Instagram: Inside large batch kombucha breweries

Our last post highlighted the glass jars, oak barrels and small stainless steel tanks used by small batch kombucha breweries. Small batch does not necessarily mean low volume. Both GTs and Health-Ade brew vast quantities in small batches. This article explains that Health-Ade use over 100,000 2.5 gallon glass containers: the same size many home brewers use, just a whole lot more!

However, as with beer brewers, there are commercial companies who’ve invested in large capacity stainless steel tanks and even very large wooden casks.

This industrial-scale equipment requires an upfront investment but presumably is easier to operate at scale compared to the multiple small-batch containers.

Companies like Stout offer versions of beer brewing tanks customized for kombucha.

We understand how to scale fermentation. We have spent decades fermenting in home kitchens, and then began designing equipment to ferment at larger scales.  We know how to take a 1 gallon batch you start on your stove top, convert to a 1 barrel home-brew system, and then scale that into a 10 barrel commercial brew and fermentation system.  We understand the energy balance of heating your tea hot enough to steep and dissolve your sugars, and how to bring the temperature down to where your SCOBY is comfortable, and maintain the right temperature for the kind of fermentation you want throughout the entire fermentation process.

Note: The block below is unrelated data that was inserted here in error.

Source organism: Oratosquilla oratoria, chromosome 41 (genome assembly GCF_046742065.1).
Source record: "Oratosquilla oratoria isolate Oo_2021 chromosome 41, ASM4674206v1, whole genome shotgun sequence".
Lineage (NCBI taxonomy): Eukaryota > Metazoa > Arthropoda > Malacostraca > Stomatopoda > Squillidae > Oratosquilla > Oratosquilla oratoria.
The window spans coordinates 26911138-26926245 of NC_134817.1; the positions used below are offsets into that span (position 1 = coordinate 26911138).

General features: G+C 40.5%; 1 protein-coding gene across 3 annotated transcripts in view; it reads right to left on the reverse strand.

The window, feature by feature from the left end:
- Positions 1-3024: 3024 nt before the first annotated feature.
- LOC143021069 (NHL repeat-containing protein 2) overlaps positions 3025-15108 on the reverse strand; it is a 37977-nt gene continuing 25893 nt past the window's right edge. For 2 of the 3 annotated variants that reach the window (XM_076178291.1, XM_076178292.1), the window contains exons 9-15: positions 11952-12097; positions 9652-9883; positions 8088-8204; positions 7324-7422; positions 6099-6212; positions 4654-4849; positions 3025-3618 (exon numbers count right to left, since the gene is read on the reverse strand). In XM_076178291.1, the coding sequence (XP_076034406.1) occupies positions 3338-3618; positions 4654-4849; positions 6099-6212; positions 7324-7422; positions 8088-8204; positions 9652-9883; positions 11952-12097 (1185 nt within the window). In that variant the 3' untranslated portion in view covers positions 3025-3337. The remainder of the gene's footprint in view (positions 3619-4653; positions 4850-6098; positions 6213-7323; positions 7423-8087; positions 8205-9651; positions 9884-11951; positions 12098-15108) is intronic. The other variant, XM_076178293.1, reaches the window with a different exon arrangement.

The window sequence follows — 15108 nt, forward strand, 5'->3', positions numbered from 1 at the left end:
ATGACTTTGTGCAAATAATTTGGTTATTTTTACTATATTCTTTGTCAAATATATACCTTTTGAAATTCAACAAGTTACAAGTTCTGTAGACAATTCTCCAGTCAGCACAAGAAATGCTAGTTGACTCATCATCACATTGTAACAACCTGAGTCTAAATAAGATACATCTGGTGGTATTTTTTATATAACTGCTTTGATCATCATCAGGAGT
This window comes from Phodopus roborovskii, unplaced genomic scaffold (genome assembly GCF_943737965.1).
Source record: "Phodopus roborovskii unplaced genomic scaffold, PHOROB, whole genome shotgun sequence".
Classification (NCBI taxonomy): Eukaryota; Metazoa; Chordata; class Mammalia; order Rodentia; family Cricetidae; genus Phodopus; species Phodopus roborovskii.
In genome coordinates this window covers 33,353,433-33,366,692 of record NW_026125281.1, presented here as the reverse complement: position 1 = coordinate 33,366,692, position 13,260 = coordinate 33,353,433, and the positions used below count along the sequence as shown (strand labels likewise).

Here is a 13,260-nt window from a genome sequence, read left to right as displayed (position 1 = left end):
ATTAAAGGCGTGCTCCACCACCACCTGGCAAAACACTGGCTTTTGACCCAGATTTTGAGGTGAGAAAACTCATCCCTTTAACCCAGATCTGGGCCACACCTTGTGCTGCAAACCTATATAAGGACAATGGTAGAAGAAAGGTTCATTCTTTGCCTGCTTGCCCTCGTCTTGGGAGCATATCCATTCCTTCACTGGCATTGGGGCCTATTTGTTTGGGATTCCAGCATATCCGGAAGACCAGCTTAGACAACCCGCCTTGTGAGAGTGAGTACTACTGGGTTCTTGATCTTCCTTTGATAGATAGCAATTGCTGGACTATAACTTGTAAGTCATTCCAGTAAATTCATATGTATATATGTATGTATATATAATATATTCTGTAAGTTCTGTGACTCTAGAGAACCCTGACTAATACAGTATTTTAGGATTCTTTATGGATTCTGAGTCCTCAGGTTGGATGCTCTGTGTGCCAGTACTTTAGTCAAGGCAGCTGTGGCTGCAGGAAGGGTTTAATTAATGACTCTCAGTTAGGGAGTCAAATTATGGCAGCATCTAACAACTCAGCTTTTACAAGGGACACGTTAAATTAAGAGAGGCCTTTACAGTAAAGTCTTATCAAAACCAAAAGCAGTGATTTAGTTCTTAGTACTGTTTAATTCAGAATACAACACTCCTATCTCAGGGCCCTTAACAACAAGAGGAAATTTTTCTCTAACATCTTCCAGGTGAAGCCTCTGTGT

There are known challenges with brewing in larger containers:

Kombucha needs oxygen during the fermentation process. “If you have a vessel that’s too deep, you don’t allow the oxygen to penetrate all the way to bottom of the brew…”

We’re curious to hear from any companies who have fermented kombucha in both small and large batches about the advantages and disadvantages of each approach.

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